For Andy and Sara Kurtzig, who have ties to Ukraine and lived there in 2019 with their three kids, the decision to skip spring break in Hawaii and instead bring all the supplies they could carry to the war-ravaged country started with the words of their 17-year-old daughter.
“Mom, I really think we should go to the border,” young Jamie said. Their 12-year-old son, Kai, agreed, and Sara and Andy also felt a need to make the trip. “Our colleagues and friends are there and we’re reading the news and worried about them every day,” says Andy, who runs a company called JustAnswer, which employs 262 people in Ukraine.
So the family bought eight large duffel bags and filled them to the absolute weight limit with medical supplies, armored vests, night-vision goggles, heavy-duty drones and maybe most important, the diabetes supplies that Jamie’s Ukrainian endocrinologist (Jamie has Type 1 diabetes) was pleading for. “There are so many problems that the average person doesn’t think about,” Sara says, adding that, for example, prescriptions don’t work for Ukrainians outside Ukraine. “We wanted to take some of this tremendous logistical burden off as many people as we could.”
So with an official letter from the Ukrainian military explaining why the Kurtzigs would be taking duffel bags full of military supplies through airport security and some “sweaty moments” at SFO, the family landed without incident at their first stop in Budapest to deliver insulin to one of Andy’s refugee employees. “I would say that within the first 30 seconds of coming to our hotel room so we could give him all these things he was in tears,” Sara says. “This strong man was just in tears.”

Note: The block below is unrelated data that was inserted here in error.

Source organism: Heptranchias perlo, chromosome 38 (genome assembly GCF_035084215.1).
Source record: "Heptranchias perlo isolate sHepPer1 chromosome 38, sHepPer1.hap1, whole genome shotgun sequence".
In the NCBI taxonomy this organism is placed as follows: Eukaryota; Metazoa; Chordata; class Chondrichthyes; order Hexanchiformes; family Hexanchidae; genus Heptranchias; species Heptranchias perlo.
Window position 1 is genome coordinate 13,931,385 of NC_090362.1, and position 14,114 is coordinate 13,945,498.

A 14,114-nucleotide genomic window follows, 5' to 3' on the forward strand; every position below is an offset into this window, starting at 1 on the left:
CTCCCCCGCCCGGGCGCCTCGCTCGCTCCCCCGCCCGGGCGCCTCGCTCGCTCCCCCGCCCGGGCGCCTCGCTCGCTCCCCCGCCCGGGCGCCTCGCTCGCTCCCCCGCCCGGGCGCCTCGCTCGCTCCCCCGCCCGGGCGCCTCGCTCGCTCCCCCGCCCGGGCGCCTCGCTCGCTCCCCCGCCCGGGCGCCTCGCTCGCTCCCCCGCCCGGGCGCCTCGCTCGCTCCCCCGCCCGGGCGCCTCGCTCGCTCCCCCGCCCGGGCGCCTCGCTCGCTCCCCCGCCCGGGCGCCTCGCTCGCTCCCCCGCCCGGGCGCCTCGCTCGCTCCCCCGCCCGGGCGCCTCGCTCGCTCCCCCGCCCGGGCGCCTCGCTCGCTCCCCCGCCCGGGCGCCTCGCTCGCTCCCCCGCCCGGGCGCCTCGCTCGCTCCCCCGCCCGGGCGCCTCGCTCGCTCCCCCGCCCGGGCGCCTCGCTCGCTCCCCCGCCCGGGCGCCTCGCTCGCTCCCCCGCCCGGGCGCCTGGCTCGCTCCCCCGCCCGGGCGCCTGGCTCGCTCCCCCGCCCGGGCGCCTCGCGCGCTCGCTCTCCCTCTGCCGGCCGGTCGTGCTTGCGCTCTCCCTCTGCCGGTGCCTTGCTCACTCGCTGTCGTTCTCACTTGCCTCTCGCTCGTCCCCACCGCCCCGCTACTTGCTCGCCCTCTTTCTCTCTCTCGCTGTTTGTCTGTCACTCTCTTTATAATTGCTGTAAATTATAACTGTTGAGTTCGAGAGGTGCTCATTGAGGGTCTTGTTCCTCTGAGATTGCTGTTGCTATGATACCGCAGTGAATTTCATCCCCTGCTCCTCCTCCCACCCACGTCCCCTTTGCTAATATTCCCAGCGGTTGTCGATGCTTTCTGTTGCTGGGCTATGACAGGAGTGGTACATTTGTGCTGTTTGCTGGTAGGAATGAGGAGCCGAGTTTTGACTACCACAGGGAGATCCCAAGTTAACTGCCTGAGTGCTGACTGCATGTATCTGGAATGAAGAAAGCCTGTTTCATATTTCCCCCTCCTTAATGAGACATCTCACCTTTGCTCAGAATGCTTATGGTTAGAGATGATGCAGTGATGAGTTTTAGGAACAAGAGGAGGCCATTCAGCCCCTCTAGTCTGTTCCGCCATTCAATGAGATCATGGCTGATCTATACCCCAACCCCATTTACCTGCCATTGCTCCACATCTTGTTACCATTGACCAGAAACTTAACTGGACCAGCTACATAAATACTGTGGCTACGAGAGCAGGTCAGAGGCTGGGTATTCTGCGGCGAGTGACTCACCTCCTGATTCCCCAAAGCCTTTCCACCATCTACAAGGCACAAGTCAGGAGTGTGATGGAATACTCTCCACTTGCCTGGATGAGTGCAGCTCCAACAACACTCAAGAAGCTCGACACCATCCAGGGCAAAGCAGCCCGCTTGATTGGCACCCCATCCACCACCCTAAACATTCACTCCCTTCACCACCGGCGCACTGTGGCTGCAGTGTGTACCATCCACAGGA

As Sara and the kids stayed behind to help refugees at the Slovakian border and Andy headed into Ukraine to bring supplies, all were impressed by the stoicism of Ukrainians.
“I didn’t see any of them sobbing or wailing, but they did look exhausted,” Sara says, adding that most of the refugees getting off the evacuation buses were women and children. “They’re on a mission. They’re with their kids and they’ve gotta keep it together. They’re in crisis mode, so they have to just get it done.”
“There were some tears shed about the atrocities that are happening to their friends, family members and countrymen, how terrible Russia is being,” Andy says about finally reaching his employees in Ukraine, the military note helping him get across the border with the supplies. “But you could just see in their eyes, their commitment to victory; throughout the day I just kept seeing them doing everything they can to win.”
Andy and Sara describe their kids as very compassionate and think this experience will stay with them for a long time, but one moment involving Kai and the blue and yellow Frisbees they brought really impressed Sara. “The kids at the refugee centers, he would play with them, because we thought ‘when’s the last time these kids played anything?’ ” says Sara. “He felt like that was something he could do; he could just play.”
Donations can be made to the Kurtzigs’ nonprofit Arizae Foundation, which gives 100 percent of proceeds to help the people of Ukraine. Tickets for a “Spirit of Ukraine” fundraising event are also available on the website. The event takes place on June 18 from 5–8 p.m. at the College of Marin’s James Dunn Theatre.